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Crawford, R. J. 1998. Reinterpreting the Japanese economic miracle. Harvard Business Review (January-February): 179-184.

Summary by James R. Martin, Ph.D., CMA
Professor Emeritus, University of South Florida

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Crawford’s observations are based on two books. Smith, P. 1997. Japan: A Reinterpretation. New York: Pantheon Books; and Yoshimura , N. and P. Anderson. 1997. Inside the Kaisha: Demystifying Japanese Business Behavior. Boston: Harvard Business School Press. Note: The term demystify means to make less complex, less ambiguous, or to make less difficult to understand.

Crawford poses two questions in this paper.

1. After 40 years of success, has Japan exhausted its system?

2. Can other countries adopt Japan’s system piecemeal, picking and choosing elements to enhance their own industrial performance, or is the system a coherent whole and thus difficult to emulate?

The theme of the paper is to present a balanced view of Japan since both admirers and critics of Japan have painted views that are too narrow. According to Crawford, admirers created a sanitized picture of a nation in harmony with the wholesome values of hard work and long-term vision, while critics said that Japan’s success came from adversarial trade policies and powerful industrial cartels and that it sacrificed the well-being of its citizens to cold economic imperatives. They didn’t play better, they just didn’t play fair.

Crawford provides what he refers to as a more balanced view as follows:

Japan is a producer economic state - an export Frankenstein. The Japanese pillars of success include:

1.The roll played by large business groups (keiretsu), who’s mission is to gain market share while holding stockholder’s interests secondary.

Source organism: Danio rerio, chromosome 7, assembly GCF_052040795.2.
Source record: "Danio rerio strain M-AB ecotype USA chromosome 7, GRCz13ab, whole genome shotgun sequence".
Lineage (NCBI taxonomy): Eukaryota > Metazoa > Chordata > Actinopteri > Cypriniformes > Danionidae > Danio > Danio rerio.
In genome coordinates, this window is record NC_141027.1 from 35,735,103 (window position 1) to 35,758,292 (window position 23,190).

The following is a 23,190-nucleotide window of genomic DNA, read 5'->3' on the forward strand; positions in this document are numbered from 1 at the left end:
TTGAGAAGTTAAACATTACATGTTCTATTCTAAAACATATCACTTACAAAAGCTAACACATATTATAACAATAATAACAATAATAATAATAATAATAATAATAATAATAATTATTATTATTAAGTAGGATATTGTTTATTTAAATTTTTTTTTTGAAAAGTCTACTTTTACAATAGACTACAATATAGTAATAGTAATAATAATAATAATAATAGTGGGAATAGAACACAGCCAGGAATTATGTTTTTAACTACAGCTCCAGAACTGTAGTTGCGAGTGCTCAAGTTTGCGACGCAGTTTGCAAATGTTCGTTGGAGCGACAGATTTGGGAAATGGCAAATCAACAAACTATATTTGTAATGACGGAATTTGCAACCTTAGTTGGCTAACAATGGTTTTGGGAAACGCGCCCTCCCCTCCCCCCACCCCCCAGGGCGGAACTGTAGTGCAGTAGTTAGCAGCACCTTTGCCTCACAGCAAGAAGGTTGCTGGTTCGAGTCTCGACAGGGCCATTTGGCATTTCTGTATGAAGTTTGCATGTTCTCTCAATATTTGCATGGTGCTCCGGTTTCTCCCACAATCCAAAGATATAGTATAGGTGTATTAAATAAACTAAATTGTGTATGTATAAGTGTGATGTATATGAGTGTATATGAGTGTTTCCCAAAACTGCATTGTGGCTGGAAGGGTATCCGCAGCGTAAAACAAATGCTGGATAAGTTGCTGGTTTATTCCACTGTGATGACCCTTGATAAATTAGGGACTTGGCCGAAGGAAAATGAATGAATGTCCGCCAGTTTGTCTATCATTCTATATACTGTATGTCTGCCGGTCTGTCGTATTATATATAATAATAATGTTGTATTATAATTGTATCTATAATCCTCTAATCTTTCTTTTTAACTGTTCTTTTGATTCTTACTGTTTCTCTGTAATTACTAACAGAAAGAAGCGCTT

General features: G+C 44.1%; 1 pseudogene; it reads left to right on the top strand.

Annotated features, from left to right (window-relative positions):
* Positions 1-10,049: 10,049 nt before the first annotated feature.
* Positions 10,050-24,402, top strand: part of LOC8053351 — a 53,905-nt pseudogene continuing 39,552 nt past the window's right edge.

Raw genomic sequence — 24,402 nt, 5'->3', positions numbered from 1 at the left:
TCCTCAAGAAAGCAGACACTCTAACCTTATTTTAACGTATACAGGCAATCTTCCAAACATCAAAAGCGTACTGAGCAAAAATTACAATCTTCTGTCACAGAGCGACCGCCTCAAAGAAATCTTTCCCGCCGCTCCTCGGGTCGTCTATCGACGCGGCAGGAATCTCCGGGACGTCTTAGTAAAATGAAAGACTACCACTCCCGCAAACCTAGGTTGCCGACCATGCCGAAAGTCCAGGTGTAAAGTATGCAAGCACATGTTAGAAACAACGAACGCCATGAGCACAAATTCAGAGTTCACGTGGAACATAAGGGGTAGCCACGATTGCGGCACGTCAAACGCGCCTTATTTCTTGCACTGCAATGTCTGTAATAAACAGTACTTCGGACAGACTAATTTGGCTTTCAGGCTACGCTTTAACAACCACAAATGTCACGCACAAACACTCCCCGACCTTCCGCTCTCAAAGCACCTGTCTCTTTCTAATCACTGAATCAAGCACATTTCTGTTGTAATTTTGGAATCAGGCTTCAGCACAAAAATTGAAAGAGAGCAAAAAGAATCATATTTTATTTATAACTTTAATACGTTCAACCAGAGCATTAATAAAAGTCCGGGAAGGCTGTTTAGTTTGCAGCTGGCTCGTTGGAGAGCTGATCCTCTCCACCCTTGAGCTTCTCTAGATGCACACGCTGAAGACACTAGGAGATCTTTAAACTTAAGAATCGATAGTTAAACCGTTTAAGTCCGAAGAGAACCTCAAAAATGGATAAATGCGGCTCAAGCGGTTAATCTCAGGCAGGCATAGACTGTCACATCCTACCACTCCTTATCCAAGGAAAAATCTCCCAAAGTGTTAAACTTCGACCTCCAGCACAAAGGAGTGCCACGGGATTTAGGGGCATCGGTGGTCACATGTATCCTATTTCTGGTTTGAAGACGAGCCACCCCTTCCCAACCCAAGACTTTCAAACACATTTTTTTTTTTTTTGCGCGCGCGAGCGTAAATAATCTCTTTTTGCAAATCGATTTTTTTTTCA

2. The roll played by the Japanese government in providing trade barriers, exchange rates that promote exports, tax breaks and cheap credit for the keiretsu, while Japanese consumers are forced to pay high prices, receive scarce credit and a relatively low standard of living.

3. A well educated workforce willing to sacrifice their present standard of living for a more productive future.

4. A national strategy of emphasizing the large high-value sectors such as automobiles and electronics.

5. Business practices such as: Deming style quality management, lean production, cross functional product development, management by loyal, lifetime employees willing to work extremely long hours (salarymen), who follow rigid rules of behavior, e.g., precisely choreographed submissive posture to take before certain clients and how to bow to superiors.

6. The integration of robots, computer chips and fuzzy logic software into manufacturing.

However, there are also many flaws in the Japanese system including:

1. Advancement by seniority and management bullies that creates a stodgy bureaucracy.

2. Management by consensus that creates a slow decision process.

3. A management obsession to avoid embarrassment to appear to be in harmony.

4. No mobility of management (salarymen). Since advancement is by seniority, there is no starting over at another company.

5. Company oriented management training that is useless outside the company.

6. Less flexibility and creativity than needed to maintain market leadership today.

7. A restrictive system of internal controls to promote the appearance of harmony.

8. A system of lean production and labor practices that requires a workforce willing to accept stressful conditions.

9. A new generation that is less willing to accept the current practices and desires a more consumer oriented society.

10. Some political corruption scandals by the political elite.

11. A number of failed projects promoted by the Japanese Ministry of International Trade & Industry such as the Fifth Generation project (related to artificial intelligence), Magnetically levitated train, Micro machines and High-definition analog television.

Crawford’s conclusion is that much of Japan’s remarkable success came from stifling constraints unlikely to be tolerated in the west.


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